When it’s time to upgrade to that new wallet or purse you’ve been wanting, you probably take out all your sensitive information – credit cards, license, etc. – before tossing out the old one (we hope so at least). It should be no different when it comes to disposing of old devices or hard drives that contained sensitive ePHI, yet practices continue to miss the mark.
It may be obvious that paper records require proper disposal – in most cases, shredding or recycling so that the information cannot be read by the wrong parties. Despite this being common knowledge, incidents continue to arise – such as the recent batch of medical records found unattended at an Odessa recycling center in Texas. Because the records weren’t shredded, their sensitive data was made easily accessible. Improper disposal is even more common when it comes to disposing of electronic protected health information (ePHI) properly.
What data needs to be properly disposed of?
Anything that does or could have once stored PHI – some you may not even realize – should be properly disposed of to wipe any traces of patient information. This includes:
- Paper records
- USB drives
- Office mobile or smartphones, as well as tablets
- Printers with storage
- Desktop or laptop computers
- Medical imaging devices that create or transmit PHI
- Servers or external hard drives
Many devices unknowingly have stored patient information – in emails or text messages, documents accessed on your device web browser, pictures or screenshots, medical images, voicemails, or applications that stored PHI during use. Devices may contain their own storage drives, especially if IoT enabled (connected to your WiFi or internal network).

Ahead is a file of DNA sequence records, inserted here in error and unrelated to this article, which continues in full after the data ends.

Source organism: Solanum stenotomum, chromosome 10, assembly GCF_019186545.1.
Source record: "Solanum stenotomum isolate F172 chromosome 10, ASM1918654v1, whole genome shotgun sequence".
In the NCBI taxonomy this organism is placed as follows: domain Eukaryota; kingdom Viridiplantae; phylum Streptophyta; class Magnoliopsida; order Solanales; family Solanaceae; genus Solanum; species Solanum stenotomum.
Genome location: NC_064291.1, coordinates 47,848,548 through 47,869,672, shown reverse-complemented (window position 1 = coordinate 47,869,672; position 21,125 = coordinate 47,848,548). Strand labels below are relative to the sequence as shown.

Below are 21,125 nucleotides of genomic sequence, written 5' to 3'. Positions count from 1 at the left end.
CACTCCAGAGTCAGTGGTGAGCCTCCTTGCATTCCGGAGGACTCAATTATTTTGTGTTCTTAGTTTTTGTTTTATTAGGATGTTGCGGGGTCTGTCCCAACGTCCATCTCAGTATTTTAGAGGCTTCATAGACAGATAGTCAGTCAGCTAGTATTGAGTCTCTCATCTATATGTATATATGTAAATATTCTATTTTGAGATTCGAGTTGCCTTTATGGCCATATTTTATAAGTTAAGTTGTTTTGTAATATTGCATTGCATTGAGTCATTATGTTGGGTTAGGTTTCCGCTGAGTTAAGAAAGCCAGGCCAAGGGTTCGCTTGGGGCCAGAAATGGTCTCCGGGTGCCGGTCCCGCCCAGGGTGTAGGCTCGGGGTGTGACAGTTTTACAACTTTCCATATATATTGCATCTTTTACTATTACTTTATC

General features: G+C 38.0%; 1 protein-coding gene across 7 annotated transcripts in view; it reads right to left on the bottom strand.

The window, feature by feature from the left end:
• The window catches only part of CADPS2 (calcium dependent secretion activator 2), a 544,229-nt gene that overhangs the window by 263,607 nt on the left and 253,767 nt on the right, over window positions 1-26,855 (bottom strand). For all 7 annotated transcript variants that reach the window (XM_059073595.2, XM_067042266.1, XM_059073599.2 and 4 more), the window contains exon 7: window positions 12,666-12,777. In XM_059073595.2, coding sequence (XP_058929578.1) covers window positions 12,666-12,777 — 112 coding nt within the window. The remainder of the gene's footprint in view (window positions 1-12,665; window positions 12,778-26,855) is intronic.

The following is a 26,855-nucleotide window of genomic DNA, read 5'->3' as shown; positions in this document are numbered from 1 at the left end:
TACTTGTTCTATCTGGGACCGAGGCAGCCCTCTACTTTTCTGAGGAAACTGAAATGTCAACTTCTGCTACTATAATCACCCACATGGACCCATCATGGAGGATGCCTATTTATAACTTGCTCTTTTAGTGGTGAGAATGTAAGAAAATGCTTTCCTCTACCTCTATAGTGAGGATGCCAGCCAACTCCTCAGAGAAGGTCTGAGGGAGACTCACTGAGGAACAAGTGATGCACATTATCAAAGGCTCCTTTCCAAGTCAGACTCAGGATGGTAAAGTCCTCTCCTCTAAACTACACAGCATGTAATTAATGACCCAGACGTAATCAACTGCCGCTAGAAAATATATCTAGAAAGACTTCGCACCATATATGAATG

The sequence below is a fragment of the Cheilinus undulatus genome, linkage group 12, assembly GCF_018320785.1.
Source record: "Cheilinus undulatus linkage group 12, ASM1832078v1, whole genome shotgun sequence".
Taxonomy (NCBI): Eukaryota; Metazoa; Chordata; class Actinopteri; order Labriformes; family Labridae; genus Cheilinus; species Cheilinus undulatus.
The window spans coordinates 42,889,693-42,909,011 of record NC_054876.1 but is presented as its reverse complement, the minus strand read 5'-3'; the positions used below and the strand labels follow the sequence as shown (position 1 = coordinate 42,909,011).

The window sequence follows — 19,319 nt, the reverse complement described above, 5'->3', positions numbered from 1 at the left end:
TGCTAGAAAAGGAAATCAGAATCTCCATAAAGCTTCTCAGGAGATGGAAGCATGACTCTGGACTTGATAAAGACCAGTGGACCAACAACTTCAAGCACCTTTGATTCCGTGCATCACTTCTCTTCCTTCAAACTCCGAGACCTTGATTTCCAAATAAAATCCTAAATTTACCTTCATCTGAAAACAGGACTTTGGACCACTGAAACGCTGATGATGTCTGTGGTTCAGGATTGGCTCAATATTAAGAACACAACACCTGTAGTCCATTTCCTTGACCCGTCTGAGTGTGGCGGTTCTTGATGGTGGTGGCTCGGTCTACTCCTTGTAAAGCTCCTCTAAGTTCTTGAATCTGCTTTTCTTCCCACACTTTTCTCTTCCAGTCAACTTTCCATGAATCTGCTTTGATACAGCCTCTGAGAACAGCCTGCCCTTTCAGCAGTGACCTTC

What is considered proper digital data disposal?
Unfortunately, clicking the ‘delete’ button does not completely remove digital data. Even if you overwrite files, they can still be recovered using software tools. The following are a few ways you can ensure your devices are disposed of properly:
- Data destruction: Otherwise referred to as disk shredding, these services physically destroy old hard drives and typically come with a certificate certifying their destruction. Having a record of your method of disposal helps provide proof you used the proper methods if investigated by the OCR.
- Disk wiping: Disk wiping software erases all the data on the computer’s hard disk, essentially makes all your sensitive data unreadable which is especially important if choosing to re-purpose the computer. Wiping must not allow information to be retrieved by data, disk, or file recovery utilities. (If using a third-party vendor for any service including data destruction, remember to have a proper Business Associate Agreement in place!)
- Physical device destruction: Exactly what it sounds like, physically destroying an entire device by burning, melting, or even pulverizing could be an effective method to permanently destroy data as long as the device is made completely unreadable and unrestorable.
Now before you grab those hammers and start smashing up your Windows 7 PC, HIPAA law requires practices to store PHI for at least 6 years and potentially more depending on your state. Devices with data that falls within that 6 year timeframe should be backed up before they are wiped clean, and data should then be encrypted while being stored.
Regardless of whether the data is on paper or disk, or the destruction method you choose, it’s imperative to properly dispose of PHI – and make sure nothing retrievable ends up in the wrong hands.